It is worth while to keep a running diary for up to 4 weeks before the assessment. Usually this can be done from memory and when booking the appointment you will be provided with a template to complete. Try not to make any changes to your running style or training pattern prior to this assessment.
How long does this assessment last?
This assessement will last 60 minutes, trainers and running clothes must be broght along to the appointment. The trainers should be your usual footwear when running.
We will be starting a running group for all levels in the first week in January 2016, date to be confirmed soon. The meeting point will be at the clinic, entrance through 82 Gordon Street, you will be able to get changed and leave your belongings in the clinic and head off with a Jog Scotland qualified group leader and a another qualified physiotherapist. On completion of the run you are free to return to the clinic for some socialising where juice and a snack will be waiting.
Personalised running plans
Do you have ambition or desire to increase your running distance or speed, maybe you are considering competing in a 5k, 10k, half marathon or even a marathon, not sure how to go about safely and effectively increasing your distances to avoid injury. When not book in with one of our physiotherapists to discuss your requirements and create you a plan to meet your goals. This appointment will last 45 minutes and will involve 1-to-1 goal setting and a written training plan.
Strength and conditioning class
Most runners tend to enjoy one thing and one thing only….. running! They have no problem racking up the miles but neglect to look after the muscles that keep them running. It is important to encompase strength, condition and flexibility into your work out to avoid any unwanted injuries and to keep you balanced, make you stronger and faster. This 45 minute class will include specific exercises to target the key muscles involved in running, to improve core strength and general flexibility.
Cyclers…… don’t worry there will be a similar programme launching in 2016 and we will be in touch in the new year with more information on this.
If you have any questions or would like to book in for any of these services, please do not hesitate to contact us on 0141 2372 721 or email email@example.com.
The pitfalls of self-diagnosis
Ever had a little niggle that just doesn’t seem to go away? Did you give it a name (and I’m not talking Gertrude or Bobby), like “frozen shoulder” or “arthritis”? It’s easy to self-diagnose a problem, especially if you’ve had similar pain before or you know someone with the same symptoms. And although having the occasional pain is one thing, when you’re bothered with a pain that just won’t seem to go away, that’s quite another.
So how can you help yourself? Well, first thing’s first. Get an accurate diagnosis of the problem, that way you can focus your treatment in the right direction.
I’m going to use the shoulder as an example here, to show how easy it is to misdiagnose a problem, and how this can result in symptoms that last a lot longer than they really should.
Many people assume that the shoulder pain they have is a frozen shoulder (Sunday name: adhesive capsulitis), either because they know someone with similar symptoms or because their pain has been around for so long that they’ve stopped using that arm as much and now their movement is restricted (or “frozen”).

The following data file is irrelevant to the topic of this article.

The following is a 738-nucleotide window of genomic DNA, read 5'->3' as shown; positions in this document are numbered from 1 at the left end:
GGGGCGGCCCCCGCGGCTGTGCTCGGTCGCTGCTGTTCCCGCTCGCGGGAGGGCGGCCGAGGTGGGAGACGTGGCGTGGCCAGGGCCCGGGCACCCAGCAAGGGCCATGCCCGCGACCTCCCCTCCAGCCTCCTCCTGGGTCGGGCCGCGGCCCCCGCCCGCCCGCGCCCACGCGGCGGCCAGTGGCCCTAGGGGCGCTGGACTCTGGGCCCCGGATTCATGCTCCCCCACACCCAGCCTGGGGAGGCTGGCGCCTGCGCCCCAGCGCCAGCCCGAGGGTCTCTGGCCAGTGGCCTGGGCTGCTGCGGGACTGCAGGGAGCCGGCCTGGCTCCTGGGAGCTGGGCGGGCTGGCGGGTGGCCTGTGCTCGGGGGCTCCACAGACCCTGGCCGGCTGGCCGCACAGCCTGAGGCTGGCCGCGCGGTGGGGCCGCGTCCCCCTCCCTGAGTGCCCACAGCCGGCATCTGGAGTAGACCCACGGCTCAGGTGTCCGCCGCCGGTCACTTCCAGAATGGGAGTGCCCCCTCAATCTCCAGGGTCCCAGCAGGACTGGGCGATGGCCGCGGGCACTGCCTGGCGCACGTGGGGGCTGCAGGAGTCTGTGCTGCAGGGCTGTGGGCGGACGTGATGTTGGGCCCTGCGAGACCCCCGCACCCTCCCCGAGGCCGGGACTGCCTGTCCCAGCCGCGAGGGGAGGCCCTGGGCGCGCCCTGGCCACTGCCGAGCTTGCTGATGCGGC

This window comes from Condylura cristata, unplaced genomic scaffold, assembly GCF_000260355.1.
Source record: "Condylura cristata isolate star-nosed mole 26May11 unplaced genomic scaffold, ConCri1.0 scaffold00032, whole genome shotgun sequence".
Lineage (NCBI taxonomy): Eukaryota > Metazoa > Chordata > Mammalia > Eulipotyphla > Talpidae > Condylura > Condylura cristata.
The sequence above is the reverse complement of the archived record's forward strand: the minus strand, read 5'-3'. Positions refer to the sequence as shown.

So what is a frozen shoulder? Found in just under 5% of the general population (although much more common in people with diabetes), it is one of the most common musculoskeletal problems seen by health professionals. Frozen shoulder is the thickening of the underside of the capsule, a supportive and protective soft encasing of the joint. The onset of pain (although it can be brought on by a mild trauma) is usually fairly gradual, and normally only one shoulder is affected at a time. The most typical patient is a female aged 40-60.
*Misdiagnosis point: if you have pain in both of your shoulders, it will most likely not be a frozen shoulder, but could quite possibly be a referred pain from your neck (see our previous blog on referred pain here).
What are the symptoms of frozen shoulder?
The first things you’ll probably notice will be pain (no joke) and a loss of active and passive range of motion. This means you may not be able to move your shoulder fully by yourself, or even if someone was to stretch the joint for you. This phase normally lasts at least 3 months and can take as long as 9 months.
*Misdiagnosis point: sometimes a sore shoulder can be moved throughout range passively (i.e. by someone else), even though it is painful. Unless the stiff phase is experienced, the problem is unlikely to be a frozen shoulder.
Stiffness is one of the other main symptoms, and the stiff or “frozen” phase usually follows the pain phase, lasting anywhere between 4 and 12 months. Usually at this time, pain does start to decrease, and towards the end of the stiff phase, you might find you have no pain at all.
*Misdiagnosis point: if your shoulder pain lingers for longer than 4 months, or worsens rather than improves, it could be a sign that there is more going on than a frozen shoulder. If your pain stays the same for much longer periods of time, it’s worthwhile having it checked out as it could be an impingement (another common shoulder problem).
Depending on the stage of your frozen shoulder, treatment will usually involve some pain relief, stretching and specific strengthening around your shoulder and arm. You might also find that you benefit from postural advice and exercises to help you keep your upper body in good condition.
*One important thing to remember is that the exercises which work for someone else may not always work for you. Much like prescription medication: unless it’s been prescribed especially for you, don’t take them as they may do you more harm than good (and prolong your pain). It’s important to get your problem checked by a professional, that way you can embark on the right treatment for you sooner rather than later. And get rid of all those “little niggles” too.